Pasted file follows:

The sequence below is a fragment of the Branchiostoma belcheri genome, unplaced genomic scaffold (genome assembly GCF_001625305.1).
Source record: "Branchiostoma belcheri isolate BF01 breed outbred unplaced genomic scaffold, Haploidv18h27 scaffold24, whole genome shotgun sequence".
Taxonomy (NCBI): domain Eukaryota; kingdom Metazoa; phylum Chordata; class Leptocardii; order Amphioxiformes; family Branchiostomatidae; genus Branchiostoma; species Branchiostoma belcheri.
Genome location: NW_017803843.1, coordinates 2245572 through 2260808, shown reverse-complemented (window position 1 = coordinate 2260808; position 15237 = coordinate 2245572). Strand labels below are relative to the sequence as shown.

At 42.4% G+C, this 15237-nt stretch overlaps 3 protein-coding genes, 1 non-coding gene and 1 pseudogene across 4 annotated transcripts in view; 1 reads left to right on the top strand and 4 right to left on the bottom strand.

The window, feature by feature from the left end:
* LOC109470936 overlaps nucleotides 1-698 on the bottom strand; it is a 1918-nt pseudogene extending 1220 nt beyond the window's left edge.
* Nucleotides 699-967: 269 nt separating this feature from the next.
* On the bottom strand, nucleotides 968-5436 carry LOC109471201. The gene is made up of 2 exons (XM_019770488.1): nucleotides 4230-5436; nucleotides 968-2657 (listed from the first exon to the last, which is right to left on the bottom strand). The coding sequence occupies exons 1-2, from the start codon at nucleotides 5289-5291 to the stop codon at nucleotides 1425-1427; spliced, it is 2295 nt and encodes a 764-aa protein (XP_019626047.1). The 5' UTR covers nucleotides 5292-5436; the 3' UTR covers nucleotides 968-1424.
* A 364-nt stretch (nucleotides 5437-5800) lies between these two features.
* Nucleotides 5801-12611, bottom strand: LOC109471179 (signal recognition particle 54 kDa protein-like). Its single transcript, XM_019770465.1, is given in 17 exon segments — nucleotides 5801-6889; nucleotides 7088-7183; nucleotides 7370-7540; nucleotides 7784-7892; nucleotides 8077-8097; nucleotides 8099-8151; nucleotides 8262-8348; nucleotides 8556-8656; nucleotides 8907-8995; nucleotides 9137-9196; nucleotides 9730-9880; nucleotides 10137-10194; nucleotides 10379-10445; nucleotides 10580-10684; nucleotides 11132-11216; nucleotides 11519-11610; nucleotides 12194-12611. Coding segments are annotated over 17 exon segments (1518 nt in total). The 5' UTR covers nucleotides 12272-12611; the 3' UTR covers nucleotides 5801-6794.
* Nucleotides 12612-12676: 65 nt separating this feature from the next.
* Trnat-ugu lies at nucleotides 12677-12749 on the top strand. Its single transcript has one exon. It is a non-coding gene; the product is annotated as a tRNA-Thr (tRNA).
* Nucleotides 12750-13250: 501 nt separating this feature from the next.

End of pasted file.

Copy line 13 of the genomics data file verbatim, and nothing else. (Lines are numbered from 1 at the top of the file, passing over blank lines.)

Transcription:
* Trnat-ugu lies at nucleotides 12677-12749 on the top strand. Its single transcript has one exon. It is a non-coding gene; the product is annotated as a tRNA-Thr (tRNA).